Bowl of noodles and meatClose up shot of the braised shop noodle bowl with lots of meat

(look at how much meat they give you!)

The Braised Shop is something I haven’t been able to stop thinking about since I went for the first time last week. So much so that I went very far out of my way to get it a second time a week later. I’m still looking forward to going back next time I’m in the East Village. Make sure to give The Braised Shop a try next time you’re in the area!

Nom Wah Tea Parlor

My expectations of Nom Wah were pretty high, considering that they are one of the most famous dim sum spots in the city. There’s always a line out the door, and they even got a 7.8 from the guys over at The Infatuation. So naturally, I could not resist popping in when I walked by and saw there was no line (I had a random Monday off to show my friends around the city). Eh. It was very very average. For most restaurants, average is not such a bad thing to be. But when you’re a dim sum shop with so much history and hype, average becomes bad. Now I know how my mom felt when I got a C- on my high school Chinese test (I’m Chinese).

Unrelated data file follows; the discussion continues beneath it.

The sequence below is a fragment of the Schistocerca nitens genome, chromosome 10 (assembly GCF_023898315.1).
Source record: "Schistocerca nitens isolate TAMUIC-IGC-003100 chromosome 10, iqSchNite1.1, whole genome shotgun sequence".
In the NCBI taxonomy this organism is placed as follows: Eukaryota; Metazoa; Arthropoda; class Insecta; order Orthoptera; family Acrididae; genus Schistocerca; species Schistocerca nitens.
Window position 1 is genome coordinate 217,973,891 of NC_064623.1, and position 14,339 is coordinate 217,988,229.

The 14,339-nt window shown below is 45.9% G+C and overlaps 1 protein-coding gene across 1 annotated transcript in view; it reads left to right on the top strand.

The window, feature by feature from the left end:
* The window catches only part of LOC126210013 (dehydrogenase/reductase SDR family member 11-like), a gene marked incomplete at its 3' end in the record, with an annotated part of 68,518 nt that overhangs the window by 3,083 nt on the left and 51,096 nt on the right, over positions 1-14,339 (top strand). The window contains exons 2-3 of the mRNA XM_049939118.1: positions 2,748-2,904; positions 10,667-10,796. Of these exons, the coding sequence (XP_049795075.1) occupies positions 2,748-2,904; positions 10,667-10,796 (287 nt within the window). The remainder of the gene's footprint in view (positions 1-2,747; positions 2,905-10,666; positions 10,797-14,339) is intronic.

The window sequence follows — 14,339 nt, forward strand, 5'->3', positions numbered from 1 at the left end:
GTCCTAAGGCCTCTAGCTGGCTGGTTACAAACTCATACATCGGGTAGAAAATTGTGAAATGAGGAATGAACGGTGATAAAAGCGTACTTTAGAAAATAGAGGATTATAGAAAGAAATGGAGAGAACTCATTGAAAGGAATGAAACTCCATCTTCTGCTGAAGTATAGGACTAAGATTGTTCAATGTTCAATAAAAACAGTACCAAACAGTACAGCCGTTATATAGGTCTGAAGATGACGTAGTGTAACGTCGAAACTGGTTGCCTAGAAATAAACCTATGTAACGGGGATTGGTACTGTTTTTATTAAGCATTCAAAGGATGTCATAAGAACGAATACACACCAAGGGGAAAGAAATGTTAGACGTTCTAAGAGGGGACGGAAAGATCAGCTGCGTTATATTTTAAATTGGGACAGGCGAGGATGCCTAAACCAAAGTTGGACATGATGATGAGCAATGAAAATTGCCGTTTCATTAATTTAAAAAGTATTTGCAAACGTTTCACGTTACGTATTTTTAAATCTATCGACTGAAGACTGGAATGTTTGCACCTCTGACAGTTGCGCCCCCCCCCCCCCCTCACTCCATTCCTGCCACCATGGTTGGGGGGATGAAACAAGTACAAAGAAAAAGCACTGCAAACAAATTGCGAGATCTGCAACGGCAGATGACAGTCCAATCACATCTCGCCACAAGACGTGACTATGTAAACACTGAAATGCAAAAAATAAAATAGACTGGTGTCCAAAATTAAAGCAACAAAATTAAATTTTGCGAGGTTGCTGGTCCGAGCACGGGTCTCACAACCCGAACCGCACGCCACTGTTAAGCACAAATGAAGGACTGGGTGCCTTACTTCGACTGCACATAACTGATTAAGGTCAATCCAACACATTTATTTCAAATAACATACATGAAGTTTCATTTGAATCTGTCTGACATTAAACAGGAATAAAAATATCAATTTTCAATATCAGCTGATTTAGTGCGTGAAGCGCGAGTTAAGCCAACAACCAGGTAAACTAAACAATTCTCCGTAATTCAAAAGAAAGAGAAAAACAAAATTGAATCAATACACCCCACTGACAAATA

The Food

We didn’t order a whole lot because we had other dinner plans and just wanted to try the place out. We ordered:

  • Shrimp Dumpling
  • Shrimp Noodle roll
  • Shu mai 
  • Chicken feet
  • Sticky rice with sausage

Everything was just very average. Nothing special. None of it was bad, but nothing stood out either. I don’t think I’d order any of the dishes again, because there’s just better shit out there.

The Service

The service was surprisingly good. Generally my expectation of service in a dim sum place like this is low to nonexistent. Nom Wah doesn’t have the traditional dim sum carts being pushed around, they just do menu-order. I like the carts because I think they’re fun.

Final Thoughts

I don’t think Nom Wah is worth your time. At this point, I’d categorize it under “tourist trap”. Although there’s a lot of history with this place, it just doesn’t live up to the hype. If you’re going to wait over an hour for dim sum, go to Tim Ho Wan.